The country’s top trade union leader has said that ministers are “spoiling for a fight” with workers as inflation massively outstrips pay.
It comes as new inflation figures show that the cost of living increased by 9.1% in the year to May.
Transport workers across the country have gone out on strike because their pay is not worth what it was a year ago.
“With inflation rising twice as fast as average pay, we need a Government that will stand up for working people,” Ms O’Grady said.
“But instead, we have ministers spoiling for a fight with workers who take action to defend their living standards.”
The general secretary of union Unite, Sharon Graham, demanded that employers who can should give their workers pay rises.
“Wage restraint – absolutely not. It’s time for profit restraint.”
She added: “It’s not hard-pressed workers who are driving inflation, it’s whole swathes of corporate Britain who have lined their pockets.
“Runaway profits are driving the inflation that is threatening a national pay cut and yet the vast majority of politicians remain silent.”
Rebecca McDonald, chief economist at the Joseph Rowntree Foundation said that families would be worried now both food and energy prices are spiking.
The Government’s decision not to increase benefits at the same rate as inflation will squeeze those trying to put food on the table, she added.
“Instead of lurching from crisis response to crisis response, the Government needs to get on the front foot and address the fundamental inadequacy of our social security system,” she said.
“As a first step to ensuring that benefits actually support people in hard times, the Government must immediately stop deducting debt repayments from benefits at unaffordable rates.”
Households have been squeezed over the past year, in large part due to the soaring cost of energy.
The price of gas and oil started to tick up last summer, as demand for energy soared after the economy reopened from Covid-1 lockdowns.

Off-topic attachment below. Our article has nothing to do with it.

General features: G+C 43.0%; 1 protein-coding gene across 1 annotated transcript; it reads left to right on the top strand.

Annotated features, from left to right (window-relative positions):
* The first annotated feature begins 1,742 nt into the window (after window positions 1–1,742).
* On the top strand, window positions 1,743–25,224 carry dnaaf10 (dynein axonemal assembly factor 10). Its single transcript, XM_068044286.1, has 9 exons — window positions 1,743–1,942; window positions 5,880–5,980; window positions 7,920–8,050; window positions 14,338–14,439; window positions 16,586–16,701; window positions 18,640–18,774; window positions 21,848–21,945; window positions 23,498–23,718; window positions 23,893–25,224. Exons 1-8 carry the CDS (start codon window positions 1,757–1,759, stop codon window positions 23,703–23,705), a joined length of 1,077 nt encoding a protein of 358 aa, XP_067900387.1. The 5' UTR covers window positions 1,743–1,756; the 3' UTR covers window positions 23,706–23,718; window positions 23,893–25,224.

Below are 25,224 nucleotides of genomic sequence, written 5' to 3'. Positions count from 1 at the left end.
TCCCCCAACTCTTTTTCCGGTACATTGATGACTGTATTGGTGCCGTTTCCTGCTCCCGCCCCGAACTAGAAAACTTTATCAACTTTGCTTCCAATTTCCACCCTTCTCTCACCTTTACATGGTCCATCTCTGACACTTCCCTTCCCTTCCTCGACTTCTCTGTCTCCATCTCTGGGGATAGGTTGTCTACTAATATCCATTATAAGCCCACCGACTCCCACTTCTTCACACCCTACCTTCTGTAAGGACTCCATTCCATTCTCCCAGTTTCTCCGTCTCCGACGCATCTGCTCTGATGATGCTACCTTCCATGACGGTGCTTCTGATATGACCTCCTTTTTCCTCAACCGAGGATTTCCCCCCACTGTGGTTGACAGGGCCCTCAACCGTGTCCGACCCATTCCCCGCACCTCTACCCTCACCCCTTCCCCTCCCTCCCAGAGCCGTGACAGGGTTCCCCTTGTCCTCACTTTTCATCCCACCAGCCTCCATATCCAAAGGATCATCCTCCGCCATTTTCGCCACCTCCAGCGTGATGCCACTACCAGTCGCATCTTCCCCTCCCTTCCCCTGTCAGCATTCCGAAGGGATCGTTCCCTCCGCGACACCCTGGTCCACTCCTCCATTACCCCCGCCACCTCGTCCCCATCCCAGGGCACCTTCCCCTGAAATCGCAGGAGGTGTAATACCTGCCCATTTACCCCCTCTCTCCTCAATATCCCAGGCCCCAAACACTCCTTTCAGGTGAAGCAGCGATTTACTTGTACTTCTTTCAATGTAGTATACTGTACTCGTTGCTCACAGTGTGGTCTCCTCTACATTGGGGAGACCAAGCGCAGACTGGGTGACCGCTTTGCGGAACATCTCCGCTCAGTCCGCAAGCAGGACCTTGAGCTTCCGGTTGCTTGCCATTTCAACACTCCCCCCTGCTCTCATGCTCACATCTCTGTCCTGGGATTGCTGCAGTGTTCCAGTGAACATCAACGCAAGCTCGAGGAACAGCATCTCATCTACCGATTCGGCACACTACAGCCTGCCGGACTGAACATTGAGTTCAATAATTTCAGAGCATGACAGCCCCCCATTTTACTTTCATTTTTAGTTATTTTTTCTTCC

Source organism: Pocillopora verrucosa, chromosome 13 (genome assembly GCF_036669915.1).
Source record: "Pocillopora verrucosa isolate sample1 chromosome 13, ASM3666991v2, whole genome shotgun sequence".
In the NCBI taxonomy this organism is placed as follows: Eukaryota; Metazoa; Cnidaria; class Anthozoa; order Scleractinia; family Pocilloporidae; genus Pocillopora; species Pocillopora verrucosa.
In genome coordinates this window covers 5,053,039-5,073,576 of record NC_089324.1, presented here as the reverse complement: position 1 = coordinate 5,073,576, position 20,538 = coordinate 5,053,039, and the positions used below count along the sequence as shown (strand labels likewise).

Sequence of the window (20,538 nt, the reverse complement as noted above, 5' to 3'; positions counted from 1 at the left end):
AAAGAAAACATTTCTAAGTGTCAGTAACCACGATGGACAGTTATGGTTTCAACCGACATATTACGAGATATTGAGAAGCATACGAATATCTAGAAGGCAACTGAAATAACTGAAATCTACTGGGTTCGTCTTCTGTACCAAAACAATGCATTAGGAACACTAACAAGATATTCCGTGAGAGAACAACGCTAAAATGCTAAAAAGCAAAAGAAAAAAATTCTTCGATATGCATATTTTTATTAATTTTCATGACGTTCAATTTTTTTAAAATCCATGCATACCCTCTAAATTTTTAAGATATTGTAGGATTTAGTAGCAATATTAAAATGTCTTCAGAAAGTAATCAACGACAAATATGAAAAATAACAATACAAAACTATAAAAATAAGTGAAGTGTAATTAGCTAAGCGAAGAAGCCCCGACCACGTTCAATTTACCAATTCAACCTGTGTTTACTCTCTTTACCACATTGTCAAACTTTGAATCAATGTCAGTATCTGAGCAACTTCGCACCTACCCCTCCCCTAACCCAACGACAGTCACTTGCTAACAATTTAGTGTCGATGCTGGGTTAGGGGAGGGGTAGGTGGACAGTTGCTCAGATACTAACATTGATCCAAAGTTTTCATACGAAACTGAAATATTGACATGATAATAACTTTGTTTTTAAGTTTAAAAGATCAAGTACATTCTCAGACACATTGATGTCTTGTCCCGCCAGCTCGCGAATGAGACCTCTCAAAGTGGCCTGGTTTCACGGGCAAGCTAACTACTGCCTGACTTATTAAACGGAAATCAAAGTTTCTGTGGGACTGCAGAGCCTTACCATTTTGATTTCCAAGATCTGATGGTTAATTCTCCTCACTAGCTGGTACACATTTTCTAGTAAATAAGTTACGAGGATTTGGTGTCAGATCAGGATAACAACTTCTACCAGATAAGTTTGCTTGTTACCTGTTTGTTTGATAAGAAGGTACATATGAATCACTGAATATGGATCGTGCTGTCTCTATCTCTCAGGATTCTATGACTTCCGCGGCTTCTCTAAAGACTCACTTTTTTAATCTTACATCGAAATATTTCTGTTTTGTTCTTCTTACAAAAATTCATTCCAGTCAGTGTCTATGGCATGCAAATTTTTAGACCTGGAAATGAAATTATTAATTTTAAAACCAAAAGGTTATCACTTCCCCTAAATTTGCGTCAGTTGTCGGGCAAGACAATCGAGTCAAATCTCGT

But the price of energy does not just impact upon energy bills, factories and transport companies also need it to get goods to the end user. So if the price of energy soars, many other things will also become more expensive.
It has led the inflation rate to reach a level not seen in 40 years. The consumer prices index (CPI) hit 9.1% in May, and could rise to above 11% in October, according to Bank of England forecasts.
But James Lynch at Aegon Asset Management said there was at least some light at the end of the tunnel.
He pointed out that new data released on Wednesday showed that while headline inflation had risen, core inflation actually dropped from 6.2% to 5.9%.
“That is two months in a row that if you squint hard enough, we can see what almost seemed an exponential rise in prices starting to tail off,” he said.
Samuel Tombs, an expert at Pantheon Macroeconomics, said that there was some sign in Wednesday’s data that retailers were starting to accept that their margins will be lower.
He said that the prices of some products, like used cars, that had rocketed during the pandemic, are starting to “come back down to earth”.
Helen Dickinson, chief executive of the British Retail Consortium, said: “Fierce competition for market share means that retailers will continue try to absorb as much of these costs as possible and look for cost savings elsewhere.
“Retailers are working hard to do what they can to protect their customers from price rises, including by expanding value ranges, keeping the cost of essentials down and providing discounts for certain vulnerable groups.”